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Amick's Rangers
John A Amick
Camp Chase Prison
Peter Washington Nutter commonly called Pete Nutter or Wash Nutter, who after the war married my mother's sister, Elizabeth Eye, was with my father at the time of his capture and of course both were taken into custody.  The capture was made by Ramsey's guerillas or "bushwhackers" as guerillas were called at that time, and the men were delivered to the military authorities through a Ramsey associate named Fuller, who apparently held a commission as Colonel or Lieutenant Colonel in the U. S. Army.  The record of their capture lists them as members of Tyree's Company, Virginia Infantry.  As a matter of fact, Company A of Hounshell's Battalion, while a cavalry unit, was not mounted until after the men were captured, and this probably accounts for the discrepancy in their listing.

Upon arrival in Camp Chase
, father and Pete were assigned to the same mess and were together during the entire period of their internment, which proved to be greatly to their mutual benefit.

Living conditions inside the walls of Camp Chase lacked much of being ideal, even according to the standard of living in the 1860's.  Water was not lacking, and the barracks, except for the presence of vermin, were not intolerable for men accustomed to life in the wilderness, but there was no plumbing, no provision for quarantine and the food was evidently intended to be sufficient only to sustain life.  Meager rations of hardtack, raw meat and uncooked beans were served daily, except Sunday, with a double portion on Saturday in lieu of Sunday's issue.  In the early days of their internment, coffee, tobacco, salt, sugar and a little additional food could be obtained from sutlers, but before their release these traders were banned and the internees had to depend upon their wits for such luxuries.  Upon one occasion the brine from a keg of pickled fish was drained onto the ground, father and Pete salvaged a portion of the brine, boiled it down and from then on, had their private supply of salt, which, although crude and discolored, improved the palatability of their meat and beans.  It was necessary for the internees to do their own cooking, but some were known to trade their beans for something else, eat their meat raw and relieve themselves of the task of cooking.  Coffee was not to be had and sugar was practically unobtainable.  Neither father or Pete used tobacco and conversation with the guards was forbidden and severely punishable, but these two fellows, when a kind faced guard would take his place on the parapet, would take a chance and ask him in pantomime, for a chew of tobacco.  Frequently, a guard would toss them his entire supply and signal for them to keep it.  Tobacco obtained inn this or any manner was readily exchanged for food, and made it possible for the boys to add greatly to their issued rations.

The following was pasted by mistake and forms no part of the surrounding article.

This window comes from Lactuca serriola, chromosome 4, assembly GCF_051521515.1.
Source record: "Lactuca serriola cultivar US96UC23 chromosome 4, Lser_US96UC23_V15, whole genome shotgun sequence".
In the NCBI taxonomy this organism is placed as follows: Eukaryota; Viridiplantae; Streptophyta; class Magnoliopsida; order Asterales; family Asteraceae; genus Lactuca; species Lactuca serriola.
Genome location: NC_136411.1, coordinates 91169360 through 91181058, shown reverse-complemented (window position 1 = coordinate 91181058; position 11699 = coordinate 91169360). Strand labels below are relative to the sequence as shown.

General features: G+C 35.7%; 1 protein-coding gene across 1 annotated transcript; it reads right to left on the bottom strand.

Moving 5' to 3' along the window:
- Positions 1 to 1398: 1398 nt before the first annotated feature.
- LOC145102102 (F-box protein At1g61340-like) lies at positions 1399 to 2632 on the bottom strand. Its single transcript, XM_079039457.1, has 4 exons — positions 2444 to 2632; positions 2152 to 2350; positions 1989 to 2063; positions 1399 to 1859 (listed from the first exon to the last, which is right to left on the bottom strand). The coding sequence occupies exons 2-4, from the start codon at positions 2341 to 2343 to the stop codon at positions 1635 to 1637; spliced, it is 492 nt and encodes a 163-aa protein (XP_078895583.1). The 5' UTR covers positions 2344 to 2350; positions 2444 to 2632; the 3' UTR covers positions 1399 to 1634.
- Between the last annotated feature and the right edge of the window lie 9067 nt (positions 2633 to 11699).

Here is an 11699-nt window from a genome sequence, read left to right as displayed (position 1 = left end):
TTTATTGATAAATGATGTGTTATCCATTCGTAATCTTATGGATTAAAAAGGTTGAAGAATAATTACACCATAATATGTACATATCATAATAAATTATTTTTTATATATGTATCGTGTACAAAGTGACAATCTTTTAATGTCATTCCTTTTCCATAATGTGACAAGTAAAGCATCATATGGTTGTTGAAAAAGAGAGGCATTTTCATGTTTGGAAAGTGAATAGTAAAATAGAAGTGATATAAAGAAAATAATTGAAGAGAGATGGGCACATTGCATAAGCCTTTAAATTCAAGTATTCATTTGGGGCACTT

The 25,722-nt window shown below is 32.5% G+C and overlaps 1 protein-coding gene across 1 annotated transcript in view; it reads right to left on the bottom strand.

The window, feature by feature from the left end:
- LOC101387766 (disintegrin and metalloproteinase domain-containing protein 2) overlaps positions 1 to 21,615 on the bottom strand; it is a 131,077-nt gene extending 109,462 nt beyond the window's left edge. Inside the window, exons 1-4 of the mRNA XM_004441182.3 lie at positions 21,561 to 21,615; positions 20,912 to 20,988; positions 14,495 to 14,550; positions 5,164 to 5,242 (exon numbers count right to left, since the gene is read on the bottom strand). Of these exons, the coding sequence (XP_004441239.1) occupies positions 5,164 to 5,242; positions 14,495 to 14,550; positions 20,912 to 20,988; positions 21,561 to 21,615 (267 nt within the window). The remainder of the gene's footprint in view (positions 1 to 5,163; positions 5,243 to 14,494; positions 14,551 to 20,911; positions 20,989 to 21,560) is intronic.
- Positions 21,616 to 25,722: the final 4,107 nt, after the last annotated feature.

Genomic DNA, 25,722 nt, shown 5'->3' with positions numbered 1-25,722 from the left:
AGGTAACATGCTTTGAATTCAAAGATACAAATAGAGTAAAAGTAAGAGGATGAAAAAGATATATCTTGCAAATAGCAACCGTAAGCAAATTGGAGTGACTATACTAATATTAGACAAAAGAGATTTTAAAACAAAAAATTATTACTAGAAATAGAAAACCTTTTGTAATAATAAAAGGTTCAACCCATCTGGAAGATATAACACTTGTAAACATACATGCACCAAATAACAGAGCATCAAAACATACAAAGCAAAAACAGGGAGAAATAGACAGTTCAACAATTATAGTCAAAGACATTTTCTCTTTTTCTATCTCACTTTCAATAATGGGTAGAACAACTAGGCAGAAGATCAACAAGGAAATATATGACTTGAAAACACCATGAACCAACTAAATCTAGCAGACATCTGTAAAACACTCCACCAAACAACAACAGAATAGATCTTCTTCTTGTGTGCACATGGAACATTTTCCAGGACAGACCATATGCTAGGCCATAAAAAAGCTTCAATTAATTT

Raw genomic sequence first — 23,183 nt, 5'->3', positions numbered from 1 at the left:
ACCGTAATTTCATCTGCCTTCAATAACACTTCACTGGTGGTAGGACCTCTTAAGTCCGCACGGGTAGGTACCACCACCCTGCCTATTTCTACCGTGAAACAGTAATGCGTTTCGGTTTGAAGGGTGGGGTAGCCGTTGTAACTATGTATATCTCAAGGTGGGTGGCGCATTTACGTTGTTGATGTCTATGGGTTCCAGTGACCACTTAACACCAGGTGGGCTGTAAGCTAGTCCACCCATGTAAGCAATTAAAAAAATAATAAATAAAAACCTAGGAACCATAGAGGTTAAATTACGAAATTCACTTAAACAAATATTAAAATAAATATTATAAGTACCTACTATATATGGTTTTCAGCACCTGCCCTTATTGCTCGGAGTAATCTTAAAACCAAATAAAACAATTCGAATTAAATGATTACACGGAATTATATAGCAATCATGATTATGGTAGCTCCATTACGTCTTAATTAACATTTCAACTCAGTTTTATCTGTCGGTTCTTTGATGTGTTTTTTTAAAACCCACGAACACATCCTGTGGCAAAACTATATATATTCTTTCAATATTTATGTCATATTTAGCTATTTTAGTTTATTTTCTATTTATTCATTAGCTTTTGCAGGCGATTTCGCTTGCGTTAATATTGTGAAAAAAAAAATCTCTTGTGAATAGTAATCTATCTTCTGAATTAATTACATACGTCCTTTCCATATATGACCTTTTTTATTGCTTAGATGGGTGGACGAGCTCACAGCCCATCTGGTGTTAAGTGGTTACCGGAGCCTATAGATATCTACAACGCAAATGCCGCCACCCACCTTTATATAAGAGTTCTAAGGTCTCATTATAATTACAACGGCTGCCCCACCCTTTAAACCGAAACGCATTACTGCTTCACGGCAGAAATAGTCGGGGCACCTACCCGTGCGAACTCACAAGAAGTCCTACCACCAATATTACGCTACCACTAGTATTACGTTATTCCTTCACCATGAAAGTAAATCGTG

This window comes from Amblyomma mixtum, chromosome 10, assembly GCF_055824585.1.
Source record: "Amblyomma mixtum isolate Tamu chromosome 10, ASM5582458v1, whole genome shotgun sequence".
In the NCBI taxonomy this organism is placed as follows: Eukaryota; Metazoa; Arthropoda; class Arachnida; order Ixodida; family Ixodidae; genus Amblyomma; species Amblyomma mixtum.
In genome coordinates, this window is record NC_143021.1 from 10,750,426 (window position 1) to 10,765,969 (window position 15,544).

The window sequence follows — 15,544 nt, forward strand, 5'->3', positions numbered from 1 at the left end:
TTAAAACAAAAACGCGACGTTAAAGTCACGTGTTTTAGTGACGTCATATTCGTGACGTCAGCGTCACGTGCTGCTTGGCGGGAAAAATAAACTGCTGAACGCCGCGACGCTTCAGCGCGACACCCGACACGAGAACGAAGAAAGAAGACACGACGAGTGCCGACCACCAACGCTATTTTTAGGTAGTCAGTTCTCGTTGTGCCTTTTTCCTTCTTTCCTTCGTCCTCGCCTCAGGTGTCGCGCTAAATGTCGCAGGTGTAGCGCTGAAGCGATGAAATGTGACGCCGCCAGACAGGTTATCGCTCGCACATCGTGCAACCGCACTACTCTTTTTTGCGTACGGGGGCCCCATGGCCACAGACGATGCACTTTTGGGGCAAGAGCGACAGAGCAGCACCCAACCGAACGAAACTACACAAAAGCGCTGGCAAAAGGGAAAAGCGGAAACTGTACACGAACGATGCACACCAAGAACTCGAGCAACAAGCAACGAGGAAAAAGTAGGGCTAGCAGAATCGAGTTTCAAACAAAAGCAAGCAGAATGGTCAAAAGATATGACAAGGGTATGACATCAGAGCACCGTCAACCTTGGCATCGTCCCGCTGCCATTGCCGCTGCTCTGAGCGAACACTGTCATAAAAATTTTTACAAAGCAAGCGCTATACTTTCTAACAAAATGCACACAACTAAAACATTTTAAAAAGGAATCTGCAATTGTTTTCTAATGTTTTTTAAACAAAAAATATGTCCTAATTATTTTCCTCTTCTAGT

Exchange day was the occasion for great cheering and joyful demonstrations inside the prison walls, and Lieutenant Sankey of the United States Army, who from the parapet announced the exchange and read the terms, caught the spirit and expressed his approval of the merry making.  When father's time to go arrived, he was marched to nearby Cincinnati, crowed into a box car with enough other internees to fill it, and the train, made up of other box cars filled with internees, headed for Baltimore.  The matter of ventilation in father's car, at least, had been overlooked and a kerosene lamp provided to furnish light, started "dying out" for lack of oxygen, but the exchangees using such instruments for the purpose as they had, enlarged the openings around the doors, admitted more air and soon were able to breathe freely again, and the flame in the lamp became normal once more.

The last lap of the journey was by water from Baltimore to City Point.  Delivery was accomplished by passing the Confederate exchangees between two lines of Federal soldiers extending from the pier to a junction with two lines of Confederate soldiers, and the procedure was no doubt reversed in delivering the Union prisoners for whom the Confederates were exchanged

As the exchangees approached the junction of the Union and Confederate soldiery and caught sight of the gray uniforms and the stars and bars of the Confederate flags, they again started cheering vociferously and were greeted by the Confederates with whoops and yells of welcome.  Hounshell's Battalion, now mounted, was in the outfit which received the exchangees, and father and Pete were each taken behind the saddle of a trooper and carried, with the horses at full gallop, several time around the Confederate
encampment.

After his exchange, remained in the army until the time of General Lee's surrender, then realizing that the Confederacy was breaking up and fearing he would be stranded where he was, without transportation home, he boarded a troop train headed for Richmond, got off at the point nearest his destination, walked the remaining distance and received his discharge after arriving home.
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